LONDON - An independent report into the leak of
hundreds of e-mails from one of the world's leading climate research
centers on Wednesday largely vindicated the scientists involved, saying they acted honestly and that
their research was reliable.
But the panel of inquiry, led by former U.K. civil
servant Muir Russell, did chide scientists at the University of East Anglia's Climatic Research Unit
for failing to share their data with critics.
"We find that their rigor and honesty as scientists
are not in doubt," Russell
said. "But we do find that there has been a consistent pattern of
failing to display the proper degree of openness."
Russell's inquiry is the third major investigation
into the theft and dissemination of more than 1,000 e-mails taken from a
back-up server at the university.
They caused a sensation when they were published
online in November: They captured researchers speaking in scathing terms
about their critics, discussing ways to stonewall skeptics of man-made climate change, and
talking about how to freeze opponents out of peer-reviewed journals.
The ensuing scandal energized skeptics and
destabilized the U.N.
climate change conference at Copenhagen. The research center's
chief, Phil Jones,
stepped down while Russell, a former vice-chancellor of the University of Glasgow in
Scotland, was brought in to investigate.
Russell's carefully worded report said there was no
evidence Jones had destroyed evidence that he knew critics were seeking
under the Freedom of
Information Act. But it did say he had pushed colleagues to
delete e-mails that he thought might provide ammunition to skeptics.
It also criticized the university for being "unhelpful" in
dealing with Freedom of Information Act requests - an issue Britain's
data-protection watchdog has already flagged.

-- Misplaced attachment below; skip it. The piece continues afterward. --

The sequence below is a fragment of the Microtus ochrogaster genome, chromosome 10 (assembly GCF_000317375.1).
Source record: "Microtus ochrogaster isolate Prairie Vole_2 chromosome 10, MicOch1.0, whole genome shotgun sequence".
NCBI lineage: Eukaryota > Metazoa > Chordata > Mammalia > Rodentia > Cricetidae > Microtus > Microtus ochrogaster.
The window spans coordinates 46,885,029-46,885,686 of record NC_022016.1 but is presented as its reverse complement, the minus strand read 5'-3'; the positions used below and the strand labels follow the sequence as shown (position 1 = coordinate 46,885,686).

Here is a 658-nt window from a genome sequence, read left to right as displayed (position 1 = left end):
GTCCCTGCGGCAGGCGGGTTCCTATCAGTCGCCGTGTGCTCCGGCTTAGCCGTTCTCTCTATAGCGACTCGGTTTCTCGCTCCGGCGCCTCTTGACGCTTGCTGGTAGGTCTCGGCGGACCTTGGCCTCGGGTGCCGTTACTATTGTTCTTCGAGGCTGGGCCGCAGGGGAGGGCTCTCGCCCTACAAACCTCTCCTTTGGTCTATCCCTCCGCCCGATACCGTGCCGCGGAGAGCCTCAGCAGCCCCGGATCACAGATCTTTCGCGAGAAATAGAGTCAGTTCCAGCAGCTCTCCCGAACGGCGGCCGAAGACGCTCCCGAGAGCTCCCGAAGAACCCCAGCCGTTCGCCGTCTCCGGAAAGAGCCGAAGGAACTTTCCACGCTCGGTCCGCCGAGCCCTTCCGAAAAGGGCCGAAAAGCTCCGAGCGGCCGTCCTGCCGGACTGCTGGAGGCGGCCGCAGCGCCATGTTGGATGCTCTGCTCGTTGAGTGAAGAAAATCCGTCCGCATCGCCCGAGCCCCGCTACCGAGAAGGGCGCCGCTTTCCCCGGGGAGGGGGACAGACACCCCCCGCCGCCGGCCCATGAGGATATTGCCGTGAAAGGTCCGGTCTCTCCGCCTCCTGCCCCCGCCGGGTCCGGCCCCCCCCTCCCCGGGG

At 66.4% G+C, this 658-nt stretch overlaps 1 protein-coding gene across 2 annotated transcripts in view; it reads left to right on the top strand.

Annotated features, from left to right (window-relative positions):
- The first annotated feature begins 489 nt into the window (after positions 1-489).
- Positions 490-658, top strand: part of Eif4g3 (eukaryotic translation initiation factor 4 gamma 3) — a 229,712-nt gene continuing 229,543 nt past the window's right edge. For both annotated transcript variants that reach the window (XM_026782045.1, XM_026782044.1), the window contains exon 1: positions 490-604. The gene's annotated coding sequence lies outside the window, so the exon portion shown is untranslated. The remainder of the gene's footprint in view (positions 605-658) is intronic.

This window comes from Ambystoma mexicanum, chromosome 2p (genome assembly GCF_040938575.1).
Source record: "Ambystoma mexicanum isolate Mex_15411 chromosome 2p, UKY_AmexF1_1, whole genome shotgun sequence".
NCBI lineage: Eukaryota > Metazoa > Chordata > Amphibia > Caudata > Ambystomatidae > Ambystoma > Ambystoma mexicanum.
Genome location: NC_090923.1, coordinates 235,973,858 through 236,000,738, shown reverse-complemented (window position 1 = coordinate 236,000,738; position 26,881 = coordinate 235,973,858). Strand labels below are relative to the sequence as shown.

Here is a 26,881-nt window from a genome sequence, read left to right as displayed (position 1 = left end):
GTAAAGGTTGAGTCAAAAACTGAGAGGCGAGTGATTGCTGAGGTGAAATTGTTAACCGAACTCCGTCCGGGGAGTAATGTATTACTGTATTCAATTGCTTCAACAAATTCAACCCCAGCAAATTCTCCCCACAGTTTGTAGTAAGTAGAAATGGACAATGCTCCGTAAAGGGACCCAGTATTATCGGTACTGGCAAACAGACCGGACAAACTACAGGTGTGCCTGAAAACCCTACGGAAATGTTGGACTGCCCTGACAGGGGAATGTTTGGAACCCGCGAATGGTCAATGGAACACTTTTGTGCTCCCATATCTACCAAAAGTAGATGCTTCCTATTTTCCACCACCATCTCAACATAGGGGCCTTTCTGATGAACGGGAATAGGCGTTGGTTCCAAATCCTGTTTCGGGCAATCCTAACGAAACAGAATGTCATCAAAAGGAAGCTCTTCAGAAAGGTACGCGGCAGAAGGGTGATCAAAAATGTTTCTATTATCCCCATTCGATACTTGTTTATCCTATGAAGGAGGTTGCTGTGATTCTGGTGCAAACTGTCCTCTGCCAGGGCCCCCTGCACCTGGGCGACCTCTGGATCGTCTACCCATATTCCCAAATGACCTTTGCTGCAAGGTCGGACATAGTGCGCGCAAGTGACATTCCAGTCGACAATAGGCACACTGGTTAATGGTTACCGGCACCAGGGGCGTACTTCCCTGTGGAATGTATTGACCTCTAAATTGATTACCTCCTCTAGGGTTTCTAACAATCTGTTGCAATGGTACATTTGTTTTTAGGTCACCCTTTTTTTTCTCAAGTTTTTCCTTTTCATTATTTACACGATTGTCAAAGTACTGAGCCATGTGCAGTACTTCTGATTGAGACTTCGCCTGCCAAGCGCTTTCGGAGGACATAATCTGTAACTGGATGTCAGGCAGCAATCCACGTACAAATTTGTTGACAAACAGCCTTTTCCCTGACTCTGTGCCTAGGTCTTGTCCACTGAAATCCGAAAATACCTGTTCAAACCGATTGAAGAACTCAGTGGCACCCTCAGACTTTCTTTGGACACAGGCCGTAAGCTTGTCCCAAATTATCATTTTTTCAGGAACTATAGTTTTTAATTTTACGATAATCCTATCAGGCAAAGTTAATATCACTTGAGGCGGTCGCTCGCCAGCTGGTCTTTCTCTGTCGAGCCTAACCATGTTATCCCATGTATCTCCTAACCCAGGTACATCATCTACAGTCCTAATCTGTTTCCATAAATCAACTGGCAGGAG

The inquiry also revisited the now infamous e-mail
exchange between Jones and a colleague in which the climatologist refers
to a "trick" used to "hide the decline" in a variable used to track
Some skeptics took that as proof that scientists were
faking global temperature trends. Russell's report rejected that
conclusion, but did say that the resulting graph - which graced the
front cover of the World
Meteorological Organization's 1999 report on climate change - was
"misleading" because it wasn't explicit enough about the way in which
the underlying data had been chopped and spliced together.
Finally, the report largely forgave the intemperate
language in many of the e-mails. Exchanges widely reported in the media
had one scientist
cheering the death of a prominent skeptic and another jokingly referring to
the possibility of taking out a mafia hit on a colleague.
Russell said the extreme comments and jokes were
typical of e-mail communications - and understandable given the
politicized nature of climate research.
of East Anglia Vice-Chancellor Edward Acton dismissed concerns about
possible deleted e-mails, saying that the report had "completely
exonerated" Jones, who would now return to the Climatic Research Unit as director of
research - a new position that Acton said would free him from
Acton also said the university has since overhauled
the way it dealt with requests for data.
Russell's report follows a British parliamentary
inquiry that largely backed the scientists involved and another
independent investigation that gave a clean bill of health to the
The reports have been criticized by skeptics who
alleged they were incomplete or biased.
It has been difficult to gauge the impact of the
scandal, which played widely in the British and U.S. media. In Britain, there is some
evidence that public concern over global warming has been diluted, although
not by much.
MORI poll published last month suggested that 78 percent of
Britons believed that the world's climate was changing, compared with 91
percent five years earlier. Seventy-one percent of respondents expressed
concern about global warming, versus 82 percent in 2005. The pollster
surveyed 1,822 people aged 15 and over in interviews between January and
have said the scandal has made it impossible for researchers to hide
data from their critics and pushed those who do believe in the dangers
of man-made global warming to be more vocal about their doubts.
"The release of the e-mails was a turning point, a game-changer," Mike
Hulme, a professor of climate
change at the University
of East Anglia, told The Guardian newspaper before the Russell
report was released. "Already there is a new tone. Researchers are more
upfront, open and explicit about their uncertainties, for instance."
Bob Ward, the policy director of the Grantham Research Institute on Climate
Change at the London
School of Economics, agreed that openness was the now order of
"There is a need to re-establish trust," he said.